Episode Grade: B+/A-
At her core, Tina Belcher is an optimist. Pretty much all of her defining characteristics stem from this, from her hopeless romanticism to her sense of justice, a fundamental belief that things will work out in the end if one simply tries. In this way she’s a lot more like Linda than any other member of her family (Bob and Louise are both much more cynical, while Gene is just a devil-may-care epicurean), generally always believing in the best possible outcome. Sometimes this means believing in someone when no one else does (“Midday Run”), sometimes it means lying to the IRS to save an aquarium (“Aquaticism”), and sometimes it means putting herself out there romantically regardless of the risk of being hurt (too many episodes to count).
Put a character like this on almost any other show and that show’s universe will usually punish them for their perceived naivete. Bob’s Burgers is different in that it presents that optimistic viewpoint as a legitimate way of looking at the world. Good things can happen if you allow yourself to believe they will. Setting aside all of the science talk, this is Tina’s message to Susmita and this episode’s message to the audience.
Ok, now that we’ve got the highfalutin’ philosophy talk out of the way, let’s talk about how good the episode actually was. The short answer: very. A slightly slow start and slightly rushed ending kept this one out of classic- territory, but overall this was about as good as late-era Bob’s gets. I’ve said before that Wagstaff has the show’s deepest bench of great supporting characters, and the small moments we got from Jimmy Jr., Zeke (more on him in a bit), Jocelyn, and Tammy were all great, keeping the episode moving when it could’ve gotten bogged down in a lot of science talk. The use of Ms. Jacobson as the teacher running the science fair rather than the expected Mr. Frond was great, as she was able to comment on the weirdness going on without just adding to it. Henry Haber once again proves himself a master manipulator of his fellow students, easily corrupting the eminently corruptible Gene and Louise (who, of course, feel guilty for betraying their sister and quickly fess up). Bob and Linda’s standard restaurant b-plot was a little slight, but the writers smartly didn’t linger too long on it, getting a few laughs before getting back to the far more interesting events at school. All that, plus Bob got a win over Jimmy Pesto. What else can you ask for?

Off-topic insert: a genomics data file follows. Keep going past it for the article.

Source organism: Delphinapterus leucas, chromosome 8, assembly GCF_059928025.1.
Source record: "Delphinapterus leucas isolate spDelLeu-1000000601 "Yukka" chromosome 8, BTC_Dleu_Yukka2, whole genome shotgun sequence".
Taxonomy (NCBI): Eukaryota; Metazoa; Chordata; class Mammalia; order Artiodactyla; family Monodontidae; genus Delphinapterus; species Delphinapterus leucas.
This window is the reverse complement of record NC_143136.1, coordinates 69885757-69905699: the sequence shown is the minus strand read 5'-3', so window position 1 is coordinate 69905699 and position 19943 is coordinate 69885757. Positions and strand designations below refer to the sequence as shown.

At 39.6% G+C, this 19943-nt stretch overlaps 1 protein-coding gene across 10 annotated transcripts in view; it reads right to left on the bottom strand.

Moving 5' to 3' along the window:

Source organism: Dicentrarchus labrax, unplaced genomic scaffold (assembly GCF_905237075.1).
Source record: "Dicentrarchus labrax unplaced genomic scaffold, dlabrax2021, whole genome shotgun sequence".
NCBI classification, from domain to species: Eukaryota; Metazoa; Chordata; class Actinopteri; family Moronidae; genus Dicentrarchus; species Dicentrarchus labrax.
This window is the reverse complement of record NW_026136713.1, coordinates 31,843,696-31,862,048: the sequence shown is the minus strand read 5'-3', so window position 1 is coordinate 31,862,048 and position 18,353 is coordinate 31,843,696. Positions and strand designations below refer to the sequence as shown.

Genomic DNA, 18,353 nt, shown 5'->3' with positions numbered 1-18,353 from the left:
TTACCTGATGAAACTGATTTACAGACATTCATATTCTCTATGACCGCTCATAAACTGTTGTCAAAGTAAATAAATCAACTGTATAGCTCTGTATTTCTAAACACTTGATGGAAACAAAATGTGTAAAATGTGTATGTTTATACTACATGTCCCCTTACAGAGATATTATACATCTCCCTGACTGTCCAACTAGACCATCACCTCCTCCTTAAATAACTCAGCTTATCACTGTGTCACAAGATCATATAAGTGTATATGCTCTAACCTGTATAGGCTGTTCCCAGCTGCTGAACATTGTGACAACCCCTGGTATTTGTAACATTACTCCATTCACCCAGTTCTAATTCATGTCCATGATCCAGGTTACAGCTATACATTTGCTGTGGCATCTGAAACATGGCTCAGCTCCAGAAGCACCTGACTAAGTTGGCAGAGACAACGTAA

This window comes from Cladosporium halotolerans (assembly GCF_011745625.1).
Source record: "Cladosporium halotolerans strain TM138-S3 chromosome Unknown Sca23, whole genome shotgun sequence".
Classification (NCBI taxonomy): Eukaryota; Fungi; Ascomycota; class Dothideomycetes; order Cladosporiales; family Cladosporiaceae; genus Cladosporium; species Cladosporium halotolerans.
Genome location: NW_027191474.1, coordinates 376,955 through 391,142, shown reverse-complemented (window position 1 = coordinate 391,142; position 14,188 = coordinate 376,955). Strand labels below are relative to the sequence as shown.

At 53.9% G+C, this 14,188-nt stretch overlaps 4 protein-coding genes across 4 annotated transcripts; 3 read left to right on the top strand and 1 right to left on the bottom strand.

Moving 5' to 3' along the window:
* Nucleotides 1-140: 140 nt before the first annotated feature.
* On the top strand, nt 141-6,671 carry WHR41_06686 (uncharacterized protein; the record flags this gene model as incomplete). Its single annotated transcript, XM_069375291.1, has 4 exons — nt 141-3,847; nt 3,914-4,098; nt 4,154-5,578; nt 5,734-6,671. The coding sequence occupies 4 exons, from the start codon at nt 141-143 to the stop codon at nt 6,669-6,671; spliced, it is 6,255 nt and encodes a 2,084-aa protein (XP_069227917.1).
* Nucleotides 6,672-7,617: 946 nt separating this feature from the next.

I know I said I was going to try and be better about getting these reviews up sooner, but I did kind of struggle a bit to find an angle on this episode more substantial than “It was really good. Here are some quotes.” Finding new things to say about this show at this stage in its run can be a difficult. The show may be a little past its peak , which I would place as seasons 3 through 6, but as long as they keep turning out quality episodes I think it remains worth talking about.
- Tina kissed Zeke! And not in a game of Spin the Bottle this time! After briefly toying with the idea on Zeke as a romantic prospect for Tina a few seasons ago, the writers appeared to more or less drop the idea, so this is the first time we’ve seen any indication of it in a while. From both a character and show-structure standpoint, there are honestly some good reasons for the show not to go down that particular road, but the heart wants what it wants. Tina and Zeke forever!
- I kept waiting for Bob to admit he ordered the tiny coat-racks during “Wine Time”. Really, Bob and Linda should just shut off the computer when the wine comes out.
- Who do you call when you need a giant satellite dish for your middle-school Science Fair project? Uncle Teddy, of course.
- Gene has a rock solid frozen yogurt topping system, which I’m sure surprises no one.
- “Thanks to your help, I think we broke your sister’s spirit and put a lid on her reckless sense of optimism.” Damn, Henry. That was a little dark. I was a little surprised he didn’t get some sort of comeuppance at the end, but oh well. He and Susmita seem like they’ll be happy.
- Tina’s whole Last Day On Earth sequence was hilarious, but a special shout out goes to her exchange with Bob: “I know. That was really dumb, Dad. But I love you” “You’re dumb. I mean, I love you too.”